There are few people who can do the in-character promo well, or at least successfully. Will Ferrell is one of them, and maybe the current champion. His Anchorman character, Ron Burgandy, is beloved enough that not even an overabundance of in-character appearances, including one at a local news desk in North Dakota and many as a spokesman in commercials for the Dodge Durango, could keep Anchorman 2: The Legend Continues from being a big hit. He’d already done such stunts to publicize the first movie back in 2004, notably appearing on MTV’s TRL, and he even first announced the sequel in character on Conan. Ferrell also did in-character stuff for The Campaign (as did Galifianakis), Semi-Pro and Talladega Nights. His buddies have followed suit, with Danny McBride doing Late Night with Conan O’Brien as his Foot-Fist Way character and Steve Carell dressing up as his animated Despicable Me character, Gru, on Ellen.
And obviously it works for a lot of fictional music acts, most famously Spinal Tap (Michael McKean, Christopher Guest and Harry Shearer), who are close enough to being a real band at this point that they’ll probably be inducted into the Rock ‘n’ Roll Hall of Fame one day. There’s also the same actors’ A Mighty Wind trio The Folksmen, plus The Blues Brothers (Dan Aykroyd and John Belushi, later James Belushi and/or John Goodman), Hannah Montana (Miley Cyrus), The Monkees, The Commitments and many more. Just recently, the actors from the new movie Frank (including Michael Fassbender, Maggie Gyllenhaal, Domhnall Gleeson and professional drummer Carla Azar) performed as the “Soronprfbs” on The Colbert Report — which is a good fit since that program centers around a fictional talk show host played by and named the same as Stephen Colbert.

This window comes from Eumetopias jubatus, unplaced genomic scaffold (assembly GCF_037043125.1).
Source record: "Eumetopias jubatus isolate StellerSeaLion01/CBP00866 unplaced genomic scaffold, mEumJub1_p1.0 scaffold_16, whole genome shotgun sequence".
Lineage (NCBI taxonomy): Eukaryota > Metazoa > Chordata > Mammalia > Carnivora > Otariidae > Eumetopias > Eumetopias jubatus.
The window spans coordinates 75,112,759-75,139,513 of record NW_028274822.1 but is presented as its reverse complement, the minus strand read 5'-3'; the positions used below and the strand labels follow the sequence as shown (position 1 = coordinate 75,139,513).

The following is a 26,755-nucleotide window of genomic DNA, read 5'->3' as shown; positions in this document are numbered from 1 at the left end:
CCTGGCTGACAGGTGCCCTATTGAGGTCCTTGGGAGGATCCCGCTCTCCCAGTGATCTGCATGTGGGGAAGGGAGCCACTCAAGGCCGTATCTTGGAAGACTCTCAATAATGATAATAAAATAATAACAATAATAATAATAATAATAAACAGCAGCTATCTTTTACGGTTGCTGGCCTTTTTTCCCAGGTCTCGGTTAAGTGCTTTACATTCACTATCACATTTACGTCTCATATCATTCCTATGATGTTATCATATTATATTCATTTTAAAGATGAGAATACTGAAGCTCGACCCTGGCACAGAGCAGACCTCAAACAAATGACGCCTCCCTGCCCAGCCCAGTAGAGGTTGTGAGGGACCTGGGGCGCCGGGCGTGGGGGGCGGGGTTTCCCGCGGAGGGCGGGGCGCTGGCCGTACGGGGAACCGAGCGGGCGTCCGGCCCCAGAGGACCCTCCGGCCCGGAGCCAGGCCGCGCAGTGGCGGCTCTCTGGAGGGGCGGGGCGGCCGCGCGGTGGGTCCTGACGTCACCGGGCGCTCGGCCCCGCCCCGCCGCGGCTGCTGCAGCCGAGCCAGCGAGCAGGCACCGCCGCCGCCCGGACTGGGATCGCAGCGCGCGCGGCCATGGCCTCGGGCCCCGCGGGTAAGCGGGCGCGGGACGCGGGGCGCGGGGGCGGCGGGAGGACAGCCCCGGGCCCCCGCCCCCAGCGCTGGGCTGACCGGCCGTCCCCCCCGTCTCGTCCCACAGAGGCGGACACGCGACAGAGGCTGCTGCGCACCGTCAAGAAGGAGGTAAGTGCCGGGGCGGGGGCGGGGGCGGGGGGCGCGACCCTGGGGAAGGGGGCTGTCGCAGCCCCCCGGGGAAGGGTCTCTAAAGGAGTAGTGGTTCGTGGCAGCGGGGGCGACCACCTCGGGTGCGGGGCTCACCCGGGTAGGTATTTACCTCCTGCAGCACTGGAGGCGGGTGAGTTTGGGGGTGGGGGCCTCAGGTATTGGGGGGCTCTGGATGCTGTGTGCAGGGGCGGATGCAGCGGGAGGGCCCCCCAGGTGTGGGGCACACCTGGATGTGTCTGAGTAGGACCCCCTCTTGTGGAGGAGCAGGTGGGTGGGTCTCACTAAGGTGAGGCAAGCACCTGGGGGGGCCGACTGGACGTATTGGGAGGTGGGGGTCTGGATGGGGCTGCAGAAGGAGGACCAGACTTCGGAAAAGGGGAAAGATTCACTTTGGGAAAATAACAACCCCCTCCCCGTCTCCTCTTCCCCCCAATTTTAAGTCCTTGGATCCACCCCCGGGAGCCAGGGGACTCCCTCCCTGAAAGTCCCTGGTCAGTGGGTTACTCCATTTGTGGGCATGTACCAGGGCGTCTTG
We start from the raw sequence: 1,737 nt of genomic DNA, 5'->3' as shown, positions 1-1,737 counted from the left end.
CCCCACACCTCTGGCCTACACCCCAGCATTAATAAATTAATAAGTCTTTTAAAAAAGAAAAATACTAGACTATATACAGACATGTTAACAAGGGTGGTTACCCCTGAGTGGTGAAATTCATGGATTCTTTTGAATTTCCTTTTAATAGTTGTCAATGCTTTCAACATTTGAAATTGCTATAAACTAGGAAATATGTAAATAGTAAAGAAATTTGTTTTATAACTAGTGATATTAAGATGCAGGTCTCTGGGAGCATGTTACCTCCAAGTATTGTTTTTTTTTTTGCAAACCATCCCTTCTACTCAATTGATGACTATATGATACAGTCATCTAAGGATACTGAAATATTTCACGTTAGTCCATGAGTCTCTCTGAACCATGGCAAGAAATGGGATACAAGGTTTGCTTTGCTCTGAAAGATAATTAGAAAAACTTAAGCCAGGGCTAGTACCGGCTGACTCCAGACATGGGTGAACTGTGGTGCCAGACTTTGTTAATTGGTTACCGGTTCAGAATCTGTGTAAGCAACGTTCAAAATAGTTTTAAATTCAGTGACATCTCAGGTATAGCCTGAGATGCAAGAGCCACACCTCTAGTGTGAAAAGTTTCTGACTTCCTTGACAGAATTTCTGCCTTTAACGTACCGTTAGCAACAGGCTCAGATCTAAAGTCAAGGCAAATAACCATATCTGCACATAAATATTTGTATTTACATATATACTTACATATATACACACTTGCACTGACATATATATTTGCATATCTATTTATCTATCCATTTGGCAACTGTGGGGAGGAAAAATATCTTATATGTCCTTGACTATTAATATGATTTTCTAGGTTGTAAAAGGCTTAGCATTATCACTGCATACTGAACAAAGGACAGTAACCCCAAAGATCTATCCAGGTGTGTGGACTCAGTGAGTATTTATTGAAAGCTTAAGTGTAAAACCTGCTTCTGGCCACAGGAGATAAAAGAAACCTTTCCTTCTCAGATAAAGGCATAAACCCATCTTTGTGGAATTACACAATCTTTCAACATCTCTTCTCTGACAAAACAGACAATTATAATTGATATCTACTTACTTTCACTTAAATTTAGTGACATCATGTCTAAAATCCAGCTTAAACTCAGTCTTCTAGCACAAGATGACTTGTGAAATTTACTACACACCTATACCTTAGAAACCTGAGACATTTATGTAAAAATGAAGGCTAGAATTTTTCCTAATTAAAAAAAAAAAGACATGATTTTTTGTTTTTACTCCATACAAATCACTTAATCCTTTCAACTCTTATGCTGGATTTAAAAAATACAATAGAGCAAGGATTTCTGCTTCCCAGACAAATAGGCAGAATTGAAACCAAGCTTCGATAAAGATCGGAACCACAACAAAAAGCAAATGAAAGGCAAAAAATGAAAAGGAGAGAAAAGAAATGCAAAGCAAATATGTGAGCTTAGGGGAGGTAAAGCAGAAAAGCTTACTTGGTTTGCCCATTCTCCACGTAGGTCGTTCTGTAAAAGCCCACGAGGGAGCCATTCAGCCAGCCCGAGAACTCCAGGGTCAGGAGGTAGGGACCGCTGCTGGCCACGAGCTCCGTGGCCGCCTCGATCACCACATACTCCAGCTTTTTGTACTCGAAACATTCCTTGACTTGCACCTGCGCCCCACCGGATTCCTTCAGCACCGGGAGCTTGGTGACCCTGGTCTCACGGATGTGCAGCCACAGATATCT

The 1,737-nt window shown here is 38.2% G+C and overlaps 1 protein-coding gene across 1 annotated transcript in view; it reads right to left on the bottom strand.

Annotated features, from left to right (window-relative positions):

One thing that should be noticeable at this point is that the in-character publicity thing isn’t done much by women. Probably for the best. There’s the time Carol Burnett and Vicki Lawrence were contestants on Password Plus, as characters Eunice and Mama from The Carol Burnett Show (their rivals were Hello Larry stars Joanna Gleeson and McClean Stevenson, also in character). There was also the women of Reno 911!: Miami, who along with the men did publicity for the movie spin-off in character. And Kristen Wiig got to tag along as her MacGruber character when Will Forte went into the ring as his SNL action hero parody persona for WWE Raw. Watch below and you’ll believe she could probably do it for her own starring vehicles if she wanted to — and had really distinct characters of the sort Ferrell does.
Has anyone else done the in-character appearance successfully — either in the moment or for the good of the movie? It seems that more often than not, it’s a really bad idea if you’re not Ferrell or maybe Cohen. And that includes post-release appearances for DVD commentaries (a la Robert Downey Jr. as Kirk Lazarus for Tropic Thunder and Andy Serkis as Gollum for The Lord of the Rings: The Return of the King) and anything where the actors are holding onto their most iconic roles to the point where maybe they’re showing up to conventions and signing autographs in costume. Speaking of conventions: Tom Hiddleston is likely the only person who should appear at Comic-Con in character, as Loki.